If you’ve been following the Olympics I’m sure you’ve noticed that winning silver (or worse yet, bronze!) sounds like the worse thing that can happen to you. And yet, if you get a silver medal, you are the second best athlete at whatever your expertise is. In some disciplines being second might mean you are only an eight of a second slower than the first guy. Not bad, don’t you think?
But by the way the media and the coaches handle the situation it would have all of us believe that winning a silver medal at the Olympic games is worthless. Excuse me? If you make it to the Olympics I’d take my hat off to you! Granted, we all wished we could be the best at what we do and aiming for number one is a fabulous goal. But number two in the world is not that terrible either.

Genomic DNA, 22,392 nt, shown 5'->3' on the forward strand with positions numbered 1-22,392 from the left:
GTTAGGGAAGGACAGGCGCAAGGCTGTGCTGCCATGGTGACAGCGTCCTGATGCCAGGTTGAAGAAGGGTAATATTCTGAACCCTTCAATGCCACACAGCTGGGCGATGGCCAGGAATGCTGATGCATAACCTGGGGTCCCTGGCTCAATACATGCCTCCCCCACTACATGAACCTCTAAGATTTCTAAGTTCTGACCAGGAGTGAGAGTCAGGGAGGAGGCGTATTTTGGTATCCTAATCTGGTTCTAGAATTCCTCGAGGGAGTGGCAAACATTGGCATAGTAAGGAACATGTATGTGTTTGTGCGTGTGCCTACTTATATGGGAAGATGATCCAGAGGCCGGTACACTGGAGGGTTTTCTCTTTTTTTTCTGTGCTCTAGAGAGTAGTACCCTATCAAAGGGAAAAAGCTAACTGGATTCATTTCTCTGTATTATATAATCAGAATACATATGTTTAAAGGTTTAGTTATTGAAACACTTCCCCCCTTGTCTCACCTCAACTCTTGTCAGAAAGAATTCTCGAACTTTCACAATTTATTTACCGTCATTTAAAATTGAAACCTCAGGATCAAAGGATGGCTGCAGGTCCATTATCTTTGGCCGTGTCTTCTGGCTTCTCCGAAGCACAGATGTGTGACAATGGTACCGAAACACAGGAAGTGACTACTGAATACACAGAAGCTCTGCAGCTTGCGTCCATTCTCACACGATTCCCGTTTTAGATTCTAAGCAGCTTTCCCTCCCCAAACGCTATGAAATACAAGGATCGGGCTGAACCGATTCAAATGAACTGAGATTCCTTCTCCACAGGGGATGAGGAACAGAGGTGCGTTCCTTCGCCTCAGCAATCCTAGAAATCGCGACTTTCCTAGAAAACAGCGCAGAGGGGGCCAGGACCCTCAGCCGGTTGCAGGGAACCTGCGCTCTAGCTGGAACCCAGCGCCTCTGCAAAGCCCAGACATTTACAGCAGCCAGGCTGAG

When I shared my concerns with a close friend of mine, she said: “In America, we don’t focus on winning silver, just in loosing gold”. But this emphasis in not “loosing gold” leaves a lot of hard working athletes out in the cold. It leaves them with a complete lack of recognition for their efforts, their enormous concentration, the lengthy preparation they endure, and the loss of a big chunk of their childhood during the pursuit of gold.
I believe both in sports and in life in general we should recognize the winners and also the people who put a big effort into what they do but who don’t finish first. Because it is about the gold, but it’s also about the competition and what you learn about yourself and others in your journey there.